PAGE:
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Lazy (or crazy?) days of summer

Summer….just the word conjures up relaxation, a day at the beach or downtime with the family. Any parent will tell you, though, that summer with babies and toddlers can be anything but a day at the beach! The very activities that adults crave --- a change of routine, an escape from the everyday-- can disrupt the lives of little ones in ways we don’t often think about. Luckily, with a little advance planning, these transitions can be made smoother for all involved.

A parent’s view

Since many of us plan our vacations for months, our expectations often run quite high. The reality of traveling with young children is usually more complicated. Many parents have told me that when they finish packing just the baby’s things, there’s barely room left in the car for anything else! In part, this is due to the hope that if baby is surrounded with her usual “stuff”, things might go more smoothly. Another is our reliance on various forms of baby products to contain or entertain baby, which is very typical in American families. A third factor in our time-starved culture is to attempt to fit every conceivable activity into a week or two’s time.

A child’s view

Feeding, sleep and play routines are the anchors that infants and toddlers use to define their day. In the first few years, it’s all about familiarity sprinkled with some novelty. The challenge with vacations is the balance can be flipped around (there is more “new” than familiar) and this can be unsettling to a baby who is used to certain sleep or feeding routines. Morning naps may now occur in a pack-and-play rather than a crib. Meals may take place outside at a picnic table rather than with baby in a highchair or booster seat. These can be wonderful ways to expand baby’s world, but can also overwhelm her.

Additionally, it’s not just the environment around baby that may change during vacation time -- the people who care for baby may shift. So, while it’s great that mom or dad may be around more during baby’s day, it can throw off her sense of how her world operates. Baby thinks, “How come dad is giving me my bath? That’s mom’s job.” Perhaps an older brother is now home from preschool and taking up more of the parent’s attention than usual. Baby’s behavior can become clingy, as if to say, “Hey, what happened here? I thought I was the center of attention.”

How can travel be less stressful?

Experienced families will tell you that the more they travel with their little ones, the less they bring. Certain essentials, like car seats, are non-negotiable. However, parents should think about how they can simplify. Now is the time to use umbrella strollers, for instance, rather than the baby-limo version. A recent development has been the proliferation of businesses that rent baby gear at your travel destination. It costs more but for many families, especially those with multiple children, the convenience may be worth the trade-off.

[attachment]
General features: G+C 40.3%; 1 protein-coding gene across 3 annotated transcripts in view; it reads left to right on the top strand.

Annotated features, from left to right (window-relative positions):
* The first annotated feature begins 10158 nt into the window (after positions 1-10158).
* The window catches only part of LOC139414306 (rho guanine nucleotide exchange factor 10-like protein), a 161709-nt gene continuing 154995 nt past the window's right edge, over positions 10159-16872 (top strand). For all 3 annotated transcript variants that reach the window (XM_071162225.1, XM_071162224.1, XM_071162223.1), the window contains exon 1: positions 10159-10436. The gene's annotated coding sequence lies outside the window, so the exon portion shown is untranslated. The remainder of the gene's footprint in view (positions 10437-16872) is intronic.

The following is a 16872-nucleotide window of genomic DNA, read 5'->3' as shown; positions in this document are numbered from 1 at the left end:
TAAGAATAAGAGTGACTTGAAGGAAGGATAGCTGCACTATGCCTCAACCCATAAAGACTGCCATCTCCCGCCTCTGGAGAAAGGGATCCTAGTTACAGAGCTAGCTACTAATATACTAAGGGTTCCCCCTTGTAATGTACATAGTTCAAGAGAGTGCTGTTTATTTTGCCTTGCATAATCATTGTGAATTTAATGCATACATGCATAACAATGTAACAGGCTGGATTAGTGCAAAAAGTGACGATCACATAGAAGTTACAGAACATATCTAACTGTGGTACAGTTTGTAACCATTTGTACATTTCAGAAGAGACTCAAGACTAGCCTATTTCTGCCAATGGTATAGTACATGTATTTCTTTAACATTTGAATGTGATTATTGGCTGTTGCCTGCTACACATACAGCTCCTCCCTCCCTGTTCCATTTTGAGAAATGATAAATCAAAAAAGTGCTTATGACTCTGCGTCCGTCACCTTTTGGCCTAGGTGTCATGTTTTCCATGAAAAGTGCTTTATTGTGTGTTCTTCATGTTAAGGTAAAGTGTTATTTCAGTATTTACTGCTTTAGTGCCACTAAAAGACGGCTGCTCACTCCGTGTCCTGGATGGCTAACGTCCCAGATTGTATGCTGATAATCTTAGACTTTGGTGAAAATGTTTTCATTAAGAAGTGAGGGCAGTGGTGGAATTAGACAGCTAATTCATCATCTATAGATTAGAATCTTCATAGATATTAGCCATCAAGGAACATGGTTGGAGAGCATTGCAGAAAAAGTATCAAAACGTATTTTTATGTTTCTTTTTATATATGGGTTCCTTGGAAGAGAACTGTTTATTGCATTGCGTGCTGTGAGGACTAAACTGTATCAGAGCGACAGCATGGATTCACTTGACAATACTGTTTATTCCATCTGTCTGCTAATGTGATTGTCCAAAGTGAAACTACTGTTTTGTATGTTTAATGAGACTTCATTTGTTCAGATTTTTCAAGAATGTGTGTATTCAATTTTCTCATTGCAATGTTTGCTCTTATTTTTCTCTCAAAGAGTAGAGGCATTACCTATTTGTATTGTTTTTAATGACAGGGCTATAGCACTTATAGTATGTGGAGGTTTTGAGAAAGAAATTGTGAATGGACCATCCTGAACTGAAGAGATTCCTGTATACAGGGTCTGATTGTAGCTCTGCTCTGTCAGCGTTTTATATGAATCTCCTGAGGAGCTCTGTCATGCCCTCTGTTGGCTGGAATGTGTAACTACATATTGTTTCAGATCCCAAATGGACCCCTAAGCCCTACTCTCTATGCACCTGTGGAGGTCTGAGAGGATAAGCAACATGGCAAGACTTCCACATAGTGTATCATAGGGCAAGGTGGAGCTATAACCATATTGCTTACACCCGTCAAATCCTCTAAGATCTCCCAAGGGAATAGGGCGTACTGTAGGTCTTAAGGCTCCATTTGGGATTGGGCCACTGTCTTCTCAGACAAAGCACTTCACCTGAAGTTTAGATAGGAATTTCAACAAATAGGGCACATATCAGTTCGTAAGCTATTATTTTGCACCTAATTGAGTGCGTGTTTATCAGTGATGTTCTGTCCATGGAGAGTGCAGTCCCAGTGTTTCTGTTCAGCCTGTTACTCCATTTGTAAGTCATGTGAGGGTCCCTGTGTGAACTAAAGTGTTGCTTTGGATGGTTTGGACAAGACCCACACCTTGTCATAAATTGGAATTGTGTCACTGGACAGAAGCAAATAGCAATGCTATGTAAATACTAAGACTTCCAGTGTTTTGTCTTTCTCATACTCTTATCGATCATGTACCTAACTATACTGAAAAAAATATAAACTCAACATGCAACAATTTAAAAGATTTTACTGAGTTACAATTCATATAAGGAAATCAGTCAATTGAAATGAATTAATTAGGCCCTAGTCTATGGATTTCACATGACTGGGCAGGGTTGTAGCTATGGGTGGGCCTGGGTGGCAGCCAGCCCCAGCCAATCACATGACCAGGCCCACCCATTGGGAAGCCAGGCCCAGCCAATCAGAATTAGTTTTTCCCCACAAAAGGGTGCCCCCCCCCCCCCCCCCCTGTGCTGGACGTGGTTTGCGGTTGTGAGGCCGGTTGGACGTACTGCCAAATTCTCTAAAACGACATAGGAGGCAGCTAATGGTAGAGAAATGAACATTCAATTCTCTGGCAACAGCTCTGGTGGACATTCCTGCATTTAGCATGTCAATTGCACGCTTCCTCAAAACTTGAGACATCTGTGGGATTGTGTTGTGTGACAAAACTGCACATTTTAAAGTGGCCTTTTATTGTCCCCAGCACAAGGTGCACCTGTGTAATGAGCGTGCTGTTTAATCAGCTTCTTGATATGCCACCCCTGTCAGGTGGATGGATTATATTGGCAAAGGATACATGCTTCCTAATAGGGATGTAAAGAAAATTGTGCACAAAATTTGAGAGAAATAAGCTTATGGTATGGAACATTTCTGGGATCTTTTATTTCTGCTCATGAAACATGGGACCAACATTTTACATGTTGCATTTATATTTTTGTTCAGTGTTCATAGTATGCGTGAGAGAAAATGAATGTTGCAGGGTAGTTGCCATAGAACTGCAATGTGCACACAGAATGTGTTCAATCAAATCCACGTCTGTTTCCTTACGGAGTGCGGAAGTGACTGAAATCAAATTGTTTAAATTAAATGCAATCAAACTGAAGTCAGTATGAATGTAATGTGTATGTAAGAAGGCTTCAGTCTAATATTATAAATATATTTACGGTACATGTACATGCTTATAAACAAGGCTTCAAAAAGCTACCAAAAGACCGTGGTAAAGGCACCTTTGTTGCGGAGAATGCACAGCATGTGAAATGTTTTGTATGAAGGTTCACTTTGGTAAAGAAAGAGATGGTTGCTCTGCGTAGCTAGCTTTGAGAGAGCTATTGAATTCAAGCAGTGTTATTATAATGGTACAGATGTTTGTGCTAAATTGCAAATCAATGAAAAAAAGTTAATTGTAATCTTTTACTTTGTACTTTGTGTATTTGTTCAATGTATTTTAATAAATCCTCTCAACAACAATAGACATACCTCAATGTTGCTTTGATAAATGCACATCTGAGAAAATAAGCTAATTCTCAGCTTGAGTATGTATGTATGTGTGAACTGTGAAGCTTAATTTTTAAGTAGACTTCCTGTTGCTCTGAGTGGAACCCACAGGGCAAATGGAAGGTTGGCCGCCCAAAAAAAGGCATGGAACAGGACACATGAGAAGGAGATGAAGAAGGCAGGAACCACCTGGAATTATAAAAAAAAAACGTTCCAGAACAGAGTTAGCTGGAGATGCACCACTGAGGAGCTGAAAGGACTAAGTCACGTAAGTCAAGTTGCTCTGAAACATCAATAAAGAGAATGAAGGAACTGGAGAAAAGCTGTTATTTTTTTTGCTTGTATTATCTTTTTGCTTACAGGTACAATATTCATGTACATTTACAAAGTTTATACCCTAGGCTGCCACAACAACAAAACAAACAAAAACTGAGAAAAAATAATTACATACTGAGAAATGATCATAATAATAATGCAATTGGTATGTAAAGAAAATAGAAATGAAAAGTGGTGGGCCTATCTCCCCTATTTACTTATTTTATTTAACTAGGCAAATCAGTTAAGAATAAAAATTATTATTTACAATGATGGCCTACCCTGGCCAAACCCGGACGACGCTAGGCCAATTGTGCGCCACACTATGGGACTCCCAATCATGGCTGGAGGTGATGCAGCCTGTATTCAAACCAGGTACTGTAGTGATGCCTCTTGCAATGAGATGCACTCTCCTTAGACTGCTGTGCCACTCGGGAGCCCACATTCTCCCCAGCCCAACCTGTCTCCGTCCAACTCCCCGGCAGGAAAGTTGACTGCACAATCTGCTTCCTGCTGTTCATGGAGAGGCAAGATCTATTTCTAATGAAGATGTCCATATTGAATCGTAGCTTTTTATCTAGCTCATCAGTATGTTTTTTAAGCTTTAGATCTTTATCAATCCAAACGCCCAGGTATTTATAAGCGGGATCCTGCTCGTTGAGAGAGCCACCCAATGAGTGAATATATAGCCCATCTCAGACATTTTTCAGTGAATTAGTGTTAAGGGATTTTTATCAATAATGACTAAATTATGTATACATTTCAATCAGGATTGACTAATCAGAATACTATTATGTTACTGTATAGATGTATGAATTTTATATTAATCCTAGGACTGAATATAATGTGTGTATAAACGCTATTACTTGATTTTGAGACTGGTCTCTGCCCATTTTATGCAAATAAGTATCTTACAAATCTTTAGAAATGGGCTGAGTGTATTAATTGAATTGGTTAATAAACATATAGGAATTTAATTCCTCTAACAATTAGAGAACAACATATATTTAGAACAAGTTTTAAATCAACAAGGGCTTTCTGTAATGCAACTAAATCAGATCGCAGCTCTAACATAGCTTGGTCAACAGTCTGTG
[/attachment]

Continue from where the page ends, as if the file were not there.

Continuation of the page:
Another strategy that on-the-go families can use is to purchase disposable products. For example, infant or toddler feeding items that are pre-packaged into single servings or inexpensive sippy cups that can double as sandcastle toys come in particularly handy on family vacations. Disposable bibs can keep laundry down, while disposable placemats with cute visuals make eating out more sanitary and fun for baby. Instead of bringing along the entire toy box, parents should consider packing just a few basics (a favorite book, blocks, or a doll or stuffed animal) your little one would enjoy over and over. The fact is that baby will probably be more interested in all the fun things going on around her than in sitting down to play. And odds are you’ll want space in your suitcase for a few souvenirs on the return trip home.

Finally, consider what this family vacation is about. When you look back on it, will your memories be about how much you did or about spending time together away from day-to-day pressures? While most parents would say the latter, often their vacation planning looks more like another to-do list. Especially in the younger years, it’s important to realize that your child is not going to remember going to a particular zoo or carnival, but she will remember the “feel” of the trip. During the trip itself, she’ll feed off your moods. If her parents are stressed out, she’ll pick up on it and her behavior is likely to deteriorate. In contrast, if she is surrounded by a sense of relaxation and cuddling and fun, she’ll be less cranky about the disruption to her daily routine and more curious about the new people and places in her environment. Vacationing with kids really should be another example of when less can be more. So relax, and enjoy!

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Maureen O’Brien, PhD is a developmental psychologist and mother of twins who lives in Canton. She lectures and consults on child development and parenting issues and is the author of the parenting series, Watch Me Grow: I’m One-Two-Three (available at Amazon.com).